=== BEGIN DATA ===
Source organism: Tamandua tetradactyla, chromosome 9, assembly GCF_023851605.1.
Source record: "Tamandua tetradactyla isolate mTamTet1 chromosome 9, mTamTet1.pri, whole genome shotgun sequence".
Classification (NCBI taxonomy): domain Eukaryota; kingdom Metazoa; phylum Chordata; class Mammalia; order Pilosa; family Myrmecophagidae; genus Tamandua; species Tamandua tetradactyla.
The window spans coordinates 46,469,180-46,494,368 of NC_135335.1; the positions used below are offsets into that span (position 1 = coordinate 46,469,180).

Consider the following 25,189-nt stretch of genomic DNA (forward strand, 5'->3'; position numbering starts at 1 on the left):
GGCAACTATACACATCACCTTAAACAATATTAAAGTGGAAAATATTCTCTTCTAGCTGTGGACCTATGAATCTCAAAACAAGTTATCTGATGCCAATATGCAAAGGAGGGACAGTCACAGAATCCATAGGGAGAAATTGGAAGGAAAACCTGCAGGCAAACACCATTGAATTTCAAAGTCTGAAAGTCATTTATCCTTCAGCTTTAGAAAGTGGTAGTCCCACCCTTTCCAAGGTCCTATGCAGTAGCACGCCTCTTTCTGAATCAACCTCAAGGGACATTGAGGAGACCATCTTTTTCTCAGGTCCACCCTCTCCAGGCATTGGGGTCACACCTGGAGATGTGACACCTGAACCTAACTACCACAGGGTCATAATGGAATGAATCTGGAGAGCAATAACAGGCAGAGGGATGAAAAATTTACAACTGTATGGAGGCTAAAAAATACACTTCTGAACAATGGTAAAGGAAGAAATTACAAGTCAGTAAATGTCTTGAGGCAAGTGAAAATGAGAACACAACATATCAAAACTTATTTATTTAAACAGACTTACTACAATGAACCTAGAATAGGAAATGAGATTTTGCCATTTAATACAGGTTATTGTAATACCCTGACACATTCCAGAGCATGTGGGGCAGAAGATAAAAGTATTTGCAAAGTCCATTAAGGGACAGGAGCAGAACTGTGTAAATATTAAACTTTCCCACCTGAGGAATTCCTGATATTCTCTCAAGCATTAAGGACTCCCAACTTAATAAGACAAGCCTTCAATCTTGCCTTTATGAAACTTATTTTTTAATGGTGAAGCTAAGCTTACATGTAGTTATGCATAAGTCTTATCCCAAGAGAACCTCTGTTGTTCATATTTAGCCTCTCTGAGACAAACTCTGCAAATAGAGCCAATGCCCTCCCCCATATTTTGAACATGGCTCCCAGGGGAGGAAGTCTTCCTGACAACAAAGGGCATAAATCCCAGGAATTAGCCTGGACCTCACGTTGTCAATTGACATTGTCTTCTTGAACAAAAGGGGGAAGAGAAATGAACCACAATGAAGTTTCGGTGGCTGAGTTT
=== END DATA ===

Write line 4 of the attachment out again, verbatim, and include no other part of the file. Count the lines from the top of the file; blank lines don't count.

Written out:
The window spans coordinates 46,469,180-46,494,368 of NC_135335.1; the positions used below are offsets into that span (position 1 = coordinate 46,469,180).